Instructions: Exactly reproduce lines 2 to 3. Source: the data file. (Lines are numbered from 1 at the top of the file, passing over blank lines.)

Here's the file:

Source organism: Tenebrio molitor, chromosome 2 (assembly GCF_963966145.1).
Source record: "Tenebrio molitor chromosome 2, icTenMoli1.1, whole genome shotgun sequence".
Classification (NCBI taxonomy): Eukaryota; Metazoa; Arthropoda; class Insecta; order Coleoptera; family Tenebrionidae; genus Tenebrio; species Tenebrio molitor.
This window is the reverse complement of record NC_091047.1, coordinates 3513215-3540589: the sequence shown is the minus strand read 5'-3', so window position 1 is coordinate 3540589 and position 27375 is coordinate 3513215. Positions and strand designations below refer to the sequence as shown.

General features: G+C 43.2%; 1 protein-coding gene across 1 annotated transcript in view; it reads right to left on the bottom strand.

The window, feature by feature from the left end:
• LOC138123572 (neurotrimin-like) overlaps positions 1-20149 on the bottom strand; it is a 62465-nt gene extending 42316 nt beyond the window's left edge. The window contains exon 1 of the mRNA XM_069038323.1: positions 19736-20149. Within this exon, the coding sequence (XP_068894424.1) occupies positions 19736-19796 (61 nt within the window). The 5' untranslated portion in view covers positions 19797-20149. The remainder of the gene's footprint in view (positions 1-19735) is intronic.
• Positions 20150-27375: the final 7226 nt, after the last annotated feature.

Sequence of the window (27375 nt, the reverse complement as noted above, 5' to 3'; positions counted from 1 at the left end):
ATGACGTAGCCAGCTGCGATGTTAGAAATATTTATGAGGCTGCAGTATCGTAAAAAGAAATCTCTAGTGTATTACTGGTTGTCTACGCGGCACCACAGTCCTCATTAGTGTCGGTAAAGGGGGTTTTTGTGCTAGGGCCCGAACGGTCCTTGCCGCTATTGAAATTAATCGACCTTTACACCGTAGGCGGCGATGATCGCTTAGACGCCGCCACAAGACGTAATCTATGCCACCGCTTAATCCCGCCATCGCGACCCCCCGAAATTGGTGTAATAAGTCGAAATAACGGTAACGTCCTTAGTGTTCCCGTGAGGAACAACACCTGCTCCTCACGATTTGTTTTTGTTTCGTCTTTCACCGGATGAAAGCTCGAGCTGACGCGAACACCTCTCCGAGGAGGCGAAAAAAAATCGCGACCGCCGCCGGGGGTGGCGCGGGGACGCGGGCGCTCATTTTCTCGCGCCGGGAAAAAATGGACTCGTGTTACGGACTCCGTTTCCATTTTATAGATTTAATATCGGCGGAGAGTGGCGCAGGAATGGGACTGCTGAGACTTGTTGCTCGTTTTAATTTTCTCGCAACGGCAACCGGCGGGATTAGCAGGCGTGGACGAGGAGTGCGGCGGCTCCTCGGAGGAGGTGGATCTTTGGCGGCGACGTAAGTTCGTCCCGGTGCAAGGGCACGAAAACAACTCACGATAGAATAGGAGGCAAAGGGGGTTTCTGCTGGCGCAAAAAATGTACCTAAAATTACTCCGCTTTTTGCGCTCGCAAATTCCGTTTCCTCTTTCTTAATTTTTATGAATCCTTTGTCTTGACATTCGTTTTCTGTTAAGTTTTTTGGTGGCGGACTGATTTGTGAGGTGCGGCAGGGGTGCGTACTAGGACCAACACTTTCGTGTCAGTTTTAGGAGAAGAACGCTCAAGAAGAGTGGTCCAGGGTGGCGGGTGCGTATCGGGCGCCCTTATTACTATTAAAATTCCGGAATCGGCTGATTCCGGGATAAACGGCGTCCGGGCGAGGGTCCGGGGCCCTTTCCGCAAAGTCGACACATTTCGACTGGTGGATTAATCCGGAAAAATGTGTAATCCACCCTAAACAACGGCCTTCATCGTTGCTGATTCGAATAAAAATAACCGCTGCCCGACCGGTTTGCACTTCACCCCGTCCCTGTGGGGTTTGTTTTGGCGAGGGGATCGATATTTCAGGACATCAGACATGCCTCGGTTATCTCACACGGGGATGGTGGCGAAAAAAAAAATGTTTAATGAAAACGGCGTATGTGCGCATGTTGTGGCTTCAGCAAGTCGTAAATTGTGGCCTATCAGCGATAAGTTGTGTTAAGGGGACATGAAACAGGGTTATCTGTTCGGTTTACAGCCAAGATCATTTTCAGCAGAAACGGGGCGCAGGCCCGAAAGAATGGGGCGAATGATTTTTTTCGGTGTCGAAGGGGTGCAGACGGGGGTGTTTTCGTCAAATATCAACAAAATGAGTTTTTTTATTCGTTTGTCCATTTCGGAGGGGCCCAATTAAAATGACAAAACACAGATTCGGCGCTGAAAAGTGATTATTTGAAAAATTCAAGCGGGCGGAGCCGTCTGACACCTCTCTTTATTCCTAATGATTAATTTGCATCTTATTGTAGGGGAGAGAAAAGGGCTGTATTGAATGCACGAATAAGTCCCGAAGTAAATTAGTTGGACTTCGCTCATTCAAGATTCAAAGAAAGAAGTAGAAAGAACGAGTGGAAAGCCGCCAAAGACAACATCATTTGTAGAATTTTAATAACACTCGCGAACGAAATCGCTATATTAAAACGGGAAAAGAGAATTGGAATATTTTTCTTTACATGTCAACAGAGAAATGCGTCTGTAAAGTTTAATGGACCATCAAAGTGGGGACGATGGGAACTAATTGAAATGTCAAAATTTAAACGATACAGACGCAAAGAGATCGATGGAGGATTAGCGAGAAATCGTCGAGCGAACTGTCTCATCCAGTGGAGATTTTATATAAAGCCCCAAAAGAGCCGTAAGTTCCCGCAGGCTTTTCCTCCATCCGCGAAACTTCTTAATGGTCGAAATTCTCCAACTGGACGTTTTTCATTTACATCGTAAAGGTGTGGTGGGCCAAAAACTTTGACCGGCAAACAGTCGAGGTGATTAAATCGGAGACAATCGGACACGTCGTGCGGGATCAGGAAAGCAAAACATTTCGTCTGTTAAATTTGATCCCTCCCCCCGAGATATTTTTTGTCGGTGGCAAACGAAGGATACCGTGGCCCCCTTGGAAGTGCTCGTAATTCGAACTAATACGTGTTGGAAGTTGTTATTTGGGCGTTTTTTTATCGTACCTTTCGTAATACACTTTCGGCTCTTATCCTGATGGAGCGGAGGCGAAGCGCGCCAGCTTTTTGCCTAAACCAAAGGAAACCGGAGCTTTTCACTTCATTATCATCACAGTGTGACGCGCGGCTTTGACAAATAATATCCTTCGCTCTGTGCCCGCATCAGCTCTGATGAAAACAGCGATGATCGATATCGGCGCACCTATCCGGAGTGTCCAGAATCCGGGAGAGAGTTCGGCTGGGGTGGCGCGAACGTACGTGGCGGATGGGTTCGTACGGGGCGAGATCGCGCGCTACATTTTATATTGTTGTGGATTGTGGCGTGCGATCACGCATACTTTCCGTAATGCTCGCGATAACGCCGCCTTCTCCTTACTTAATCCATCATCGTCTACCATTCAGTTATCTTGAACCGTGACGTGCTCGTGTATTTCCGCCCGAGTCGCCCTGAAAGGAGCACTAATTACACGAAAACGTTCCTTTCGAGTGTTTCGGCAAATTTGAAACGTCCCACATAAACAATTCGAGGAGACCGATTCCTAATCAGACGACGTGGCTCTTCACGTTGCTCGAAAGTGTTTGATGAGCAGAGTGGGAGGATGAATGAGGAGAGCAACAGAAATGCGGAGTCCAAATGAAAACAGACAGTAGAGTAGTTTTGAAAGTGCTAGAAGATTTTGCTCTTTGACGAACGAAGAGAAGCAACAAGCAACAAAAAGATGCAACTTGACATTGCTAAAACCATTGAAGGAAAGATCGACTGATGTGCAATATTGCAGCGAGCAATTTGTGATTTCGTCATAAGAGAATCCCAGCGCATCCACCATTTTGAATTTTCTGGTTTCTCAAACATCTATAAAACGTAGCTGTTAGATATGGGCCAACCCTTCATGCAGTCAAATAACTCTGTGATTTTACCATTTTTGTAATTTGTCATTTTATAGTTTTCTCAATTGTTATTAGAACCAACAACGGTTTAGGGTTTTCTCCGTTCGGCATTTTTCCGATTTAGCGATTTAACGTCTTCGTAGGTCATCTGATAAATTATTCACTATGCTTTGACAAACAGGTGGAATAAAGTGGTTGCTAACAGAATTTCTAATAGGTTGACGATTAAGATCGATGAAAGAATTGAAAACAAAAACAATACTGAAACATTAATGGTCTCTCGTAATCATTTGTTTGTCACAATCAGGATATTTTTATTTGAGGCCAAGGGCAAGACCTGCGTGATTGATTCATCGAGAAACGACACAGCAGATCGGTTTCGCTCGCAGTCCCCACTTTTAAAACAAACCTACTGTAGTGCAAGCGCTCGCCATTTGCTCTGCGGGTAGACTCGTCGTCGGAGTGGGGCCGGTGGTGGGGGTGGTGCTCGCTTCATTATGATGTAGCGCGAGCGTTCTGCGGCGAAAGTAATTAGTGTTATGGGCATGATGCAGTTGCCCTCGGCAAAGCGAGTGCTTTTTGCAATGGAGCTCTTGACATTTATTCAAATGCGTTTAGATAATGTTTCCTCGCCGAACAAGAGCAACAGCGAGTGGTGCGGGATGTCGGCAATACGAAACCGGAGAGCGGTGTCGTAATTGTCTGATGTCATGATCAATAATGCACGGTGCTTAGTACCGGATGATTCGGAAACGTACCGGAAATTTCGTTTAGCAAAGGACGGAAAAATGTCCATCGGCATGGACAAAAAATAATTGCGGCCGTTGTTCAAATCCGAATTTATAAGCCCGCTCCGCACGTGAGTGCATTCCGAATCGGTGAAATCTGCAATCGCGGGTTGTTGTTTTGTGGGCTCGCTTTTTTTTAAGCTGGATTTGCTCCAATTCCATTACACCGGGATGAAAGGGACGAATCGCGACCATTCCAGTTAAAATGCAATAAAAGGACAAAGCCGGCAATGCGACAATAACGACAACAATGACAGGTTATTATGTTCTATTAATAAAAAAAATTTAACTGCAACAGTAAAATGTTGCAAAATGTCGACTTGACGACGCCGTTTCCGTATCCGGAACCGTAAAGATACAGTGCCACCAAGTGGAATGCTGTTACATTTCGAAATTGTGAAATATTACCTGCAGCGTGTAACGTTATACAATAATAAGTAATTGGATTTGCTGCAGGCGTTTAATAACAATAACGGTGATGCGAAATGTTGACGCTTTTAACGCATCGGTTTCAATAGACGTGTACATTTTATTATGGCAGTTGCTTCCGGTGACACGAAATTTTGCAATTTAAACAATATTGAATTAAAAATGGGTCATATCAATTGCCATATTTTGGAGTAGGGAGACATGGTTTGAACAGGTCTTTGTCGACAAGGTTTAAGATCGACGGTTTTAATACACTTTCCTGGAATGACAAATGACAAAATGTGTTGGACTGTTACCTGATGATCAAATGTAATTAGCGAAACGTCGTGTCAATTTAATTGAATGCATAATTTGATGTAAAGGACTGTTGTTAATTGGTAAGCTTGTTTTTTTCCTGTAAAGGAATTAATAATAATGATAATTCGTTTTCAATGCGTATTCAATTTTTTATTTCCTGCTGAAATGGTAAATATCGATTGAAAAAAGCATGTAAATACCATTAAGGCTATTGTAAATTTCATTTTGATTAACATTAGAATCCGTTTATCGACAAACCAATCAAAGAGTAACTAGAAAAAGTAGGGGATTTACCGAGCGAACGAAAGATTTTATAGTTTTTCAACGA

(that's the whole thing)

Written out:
Source record: "Tenebrio molitor chromosome 2, icTenMoli1.1, whole genome shotgun sequence".
Classification (NCBI taxonomy): Eukaryota; Metazoa; Arthropoda; class Insecta; order Coleoptera; family Tenebrionidae; genus Tenebrio; species Tenebrio molitor.